Restored for Community

So Christ himself gave the apostles, the prophets, the evangelists, the pastors and teachers, to equip his people for works of service, so that the body of Christ may be built up

– Ephesians 4:11-12

There are times in life where the flow of life demands that we re-define, re-shape, and re-form our view and definition of community. As children, community changes when we start school or whenever we change schools. It becomes less and less defined by family and more defined by friends, interests, and activities. Eventually we leave our parents’ home to go to college, get our own place, get married, and/or start a family of our own. Again, our community significantly shifts, changes, and expands during those life transitions. Often times as adults, where we live and work play primary roles in how we define community.


Most of the time, the changes are such a natural part of life that, if we notice them, they aren’t traumatic. There is always sadness when those changes mean we leave close friends or family behind but there is also almost always joy and excitement in looking forward to the adventures the change will bring. But what about the times when that shift in community is a surprise, when we don’t see if coming.

For most of us, we didn’t see the shift coming in early 2020. We were caught off guard when schools and sports were cancelled. We have been so cautious and careful about gathering with older relatives and other at-risk family members, worried we might unknowingly get them sick. Churches have embraced technology and streaming services in unprecedented ways in an attempt to stay connected with those who have been unable to worship in person. We have had to figure out how to not feel alone and isolated when we aren’t supposed to be around other people. It’s a challenge which, if we are honest, virtually no one was prepared to tackle.

In John 21, the disciples have been through a lot of re-defining community in recent days. They watched Jesus triumphantly ride into Jerusalem, greeting by cheering crowds of people waving palm branches and laying down their cloaks for him to walk upon. Within days they watched that same crowd turn on Jesus and demand his crucifixion. They saw Jesus, the person they had followed for years at this point, die a horrible death on a Roman cross. They wondered what it all meant.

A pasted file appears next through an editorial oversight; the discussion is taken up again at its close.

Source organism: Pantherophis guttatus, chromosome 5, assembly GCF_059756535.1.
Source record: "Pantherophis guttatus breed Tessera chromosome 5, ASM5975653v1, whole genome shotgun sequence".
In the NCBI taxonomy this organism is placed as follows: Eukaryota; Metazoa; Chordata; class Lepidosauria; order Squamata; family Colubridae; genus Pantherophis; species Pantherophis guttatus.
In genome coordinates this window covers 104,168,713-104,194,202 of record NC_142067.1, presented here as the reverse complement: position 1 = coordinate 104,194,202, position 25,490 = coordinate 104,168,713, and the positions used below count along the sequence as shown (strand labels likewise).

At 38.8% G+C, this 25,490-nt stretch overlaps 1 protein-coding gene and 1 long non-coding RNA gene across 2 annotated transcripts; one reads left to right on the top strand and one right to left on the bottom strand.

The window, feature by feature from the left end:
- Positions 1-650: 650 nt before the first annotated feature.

They then received the impossibly good news from a couple of women who went to finish preparing Jesus’ body for final burial, Jesus had risen from the dead! How did this happen? When did this happen? They ran to the tomb to be sure it had happened. Once again, they had to wonder what it all meant.

In John 21 in particular, several of the disciples were out fishing. Not like we think of fishing here on West Lake Okoboji with rods, reels, and hook at the end of a line but with nets tossed in the water designed to catch as many fish as possible as efficiently as possible. We don’t know why for sure they were fishing. Perhaps they were hungry or short on funds. Perhaps they were just longing to do something they had spent most of their life doing as a way to make sense of the world around them. Whatever the reason, they had gone fishing during the night, had caught nothing, and were exhausted.


One of the most important lessons for me from this story happens next. Jesus gets breakfast going for them. After telling them to cast their nets out one more time, he gets a fire going, gets what fish are available started cooking, and waits for them to haul in a record setting catch. It isn’t complicated. It isn’t super showy. It isn’t a big crowd. But it is exactly what those disciples needed in that moment. In making them breakfast, in getting a fire going, he lets them know that they aren’t just cogs in a machine designed to set the world right again but that they are his friends and he cares about them first and foremost as friends, not followers.